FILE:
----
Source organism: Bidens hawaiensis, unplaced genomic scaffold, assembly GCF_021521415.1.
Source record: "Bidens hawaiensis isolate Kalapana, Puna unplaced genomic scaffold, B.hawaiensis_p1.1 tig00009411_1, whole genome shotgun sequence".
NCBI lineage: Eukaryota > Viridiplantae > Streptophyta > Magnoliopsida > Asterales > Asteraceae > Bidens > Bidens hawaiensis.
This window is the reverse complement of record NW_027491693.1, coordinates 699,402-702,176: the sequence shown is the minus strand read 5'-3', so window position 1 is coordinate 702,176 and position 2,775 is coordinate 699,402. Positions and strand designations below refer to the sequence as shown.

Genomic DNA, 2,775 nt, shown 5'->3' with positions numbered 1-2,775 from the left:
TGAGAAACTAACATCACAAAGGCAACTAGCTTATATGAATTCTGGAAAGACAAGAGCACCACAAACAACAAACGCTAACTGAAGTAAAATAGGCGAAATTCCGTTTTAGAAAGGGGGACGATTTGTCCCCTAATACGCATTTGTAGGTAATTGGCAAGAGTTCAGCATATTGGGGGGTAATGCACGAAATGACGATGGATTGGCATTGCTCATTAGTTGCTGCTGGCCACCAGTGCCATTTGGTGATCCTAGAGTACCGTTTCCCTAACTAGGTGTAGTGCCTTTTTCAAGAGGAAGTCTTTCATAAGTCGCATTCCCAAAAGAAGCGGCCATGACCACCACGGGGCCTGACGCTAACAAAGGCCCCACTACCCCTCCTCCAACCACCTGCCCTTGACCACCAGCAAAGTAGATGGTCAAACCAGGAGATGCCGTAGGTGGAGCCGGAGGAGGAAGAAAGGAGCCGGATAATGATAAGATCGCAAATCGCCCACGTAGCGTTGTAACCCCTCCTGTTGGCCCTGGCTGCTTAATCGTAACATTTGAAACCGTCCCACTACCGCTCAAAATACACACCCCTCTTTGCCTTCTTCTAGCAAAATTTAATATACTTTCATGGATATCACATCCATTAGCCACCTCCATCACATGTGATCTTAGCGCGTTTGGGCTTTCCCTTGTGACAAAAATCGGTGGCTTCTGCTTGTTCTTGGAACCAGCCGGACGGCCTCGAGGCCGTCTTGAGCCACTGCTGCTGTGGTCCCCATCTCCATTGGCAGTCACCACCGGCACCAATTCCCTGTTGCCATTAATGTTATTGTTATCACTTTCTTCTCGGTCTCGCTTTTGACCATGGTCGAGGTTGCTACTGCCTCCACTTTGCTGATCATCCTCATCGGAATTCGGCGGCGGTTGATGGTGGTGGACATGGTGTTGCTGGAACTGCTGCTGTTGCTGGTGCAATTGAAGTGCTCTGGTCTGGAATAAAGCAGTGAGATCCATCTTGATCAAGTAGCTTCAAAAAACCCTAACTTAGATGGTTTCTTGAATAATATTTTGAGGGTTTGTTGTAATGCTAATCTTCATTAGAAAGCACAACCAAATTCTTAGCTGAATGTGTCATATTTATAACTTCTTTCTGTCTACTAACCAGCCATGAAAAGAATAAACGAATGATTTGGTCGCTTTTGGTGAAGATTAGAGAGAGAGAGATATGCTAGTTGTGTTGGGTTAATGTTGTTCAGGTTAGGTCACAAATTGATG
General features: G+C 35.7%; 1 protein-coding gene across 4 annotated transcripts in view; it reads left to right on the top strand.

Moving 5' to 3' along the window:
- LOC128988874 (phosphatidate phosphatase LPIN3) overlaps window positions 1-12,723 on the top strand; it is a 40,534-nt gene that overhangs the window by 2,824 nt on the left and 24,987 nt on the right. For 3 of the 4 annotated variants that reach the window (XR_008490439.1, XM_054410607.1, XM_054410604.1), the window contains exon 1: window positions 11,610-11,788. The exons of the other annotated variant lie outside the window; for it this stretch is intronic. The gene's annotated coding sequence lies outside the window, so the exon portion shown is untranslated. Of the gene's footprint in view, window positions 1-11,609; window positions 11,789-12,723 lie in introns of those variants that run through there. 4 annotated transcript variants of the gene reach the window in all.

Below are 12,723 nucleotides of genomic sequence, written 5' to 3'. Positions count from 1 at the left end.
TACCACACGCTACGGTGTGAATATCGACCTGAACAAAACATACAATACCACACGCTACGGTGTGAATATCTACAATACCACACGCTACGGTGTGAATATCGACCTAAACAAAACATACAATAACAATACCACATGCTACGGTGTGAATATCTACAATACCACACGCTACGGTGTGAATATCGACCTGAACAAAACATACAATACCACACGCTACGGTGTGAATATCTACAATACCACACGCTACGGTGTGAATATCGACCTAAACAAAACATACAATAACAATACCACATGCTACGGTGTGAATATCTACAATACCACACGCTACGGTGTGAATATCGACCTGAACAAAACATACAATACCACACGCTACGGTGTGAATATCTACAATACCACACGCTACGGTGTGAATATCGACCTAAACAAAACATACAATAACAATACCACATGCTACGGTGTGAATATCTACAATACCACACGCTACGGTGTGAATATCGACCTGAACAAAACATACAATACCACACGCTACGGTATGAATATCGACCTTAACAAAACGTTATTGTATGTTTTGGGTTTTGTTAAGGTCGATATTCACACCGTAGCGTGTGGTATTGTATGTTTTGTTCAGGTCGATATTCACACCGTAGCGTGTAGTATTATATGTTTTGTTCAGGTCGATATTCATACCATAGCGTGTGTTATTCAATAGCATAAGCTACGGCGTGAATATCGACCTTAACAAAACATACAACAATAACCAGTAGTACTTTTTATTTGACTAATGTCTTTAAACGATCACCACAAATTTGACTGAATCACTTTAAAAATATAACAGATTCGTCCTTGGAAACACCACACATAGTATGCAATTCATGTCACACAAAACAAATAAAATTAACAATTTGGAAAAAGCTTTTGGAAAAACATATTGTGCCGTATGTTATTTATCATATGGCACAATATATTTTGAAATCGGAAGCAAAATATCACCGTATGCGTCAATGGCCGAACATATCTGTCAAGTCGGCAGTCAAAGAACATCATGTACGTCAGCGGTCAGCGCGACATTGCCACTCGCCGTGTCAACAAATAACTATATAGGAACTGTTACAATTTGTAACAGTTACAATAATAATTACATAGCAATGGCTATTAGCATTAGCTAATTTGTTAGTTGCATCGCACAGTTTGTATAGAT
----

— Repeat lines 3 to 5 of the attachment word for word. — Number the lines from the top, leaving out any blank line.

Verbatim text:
NCBI lineage: Eukaryota > Viridiplantae > Streptophyta > Magnoliopsida > Asterales > Asteraceae > Bidens > Bidens hawaiensis.
This window is the reverse complement of record NW_027491693.1, coordinates 699,402-702,176: the sequence shown is the minus strand read 5'-3', so window position 1 is coordinate 702,176 and position 2,775 is coordinate 699,402. Positions and strand designations below refer to the sequence as shown.

Genomic DNA, 2,775 nt, shown 5'->3' with positions numbered 1-2,775 from the left: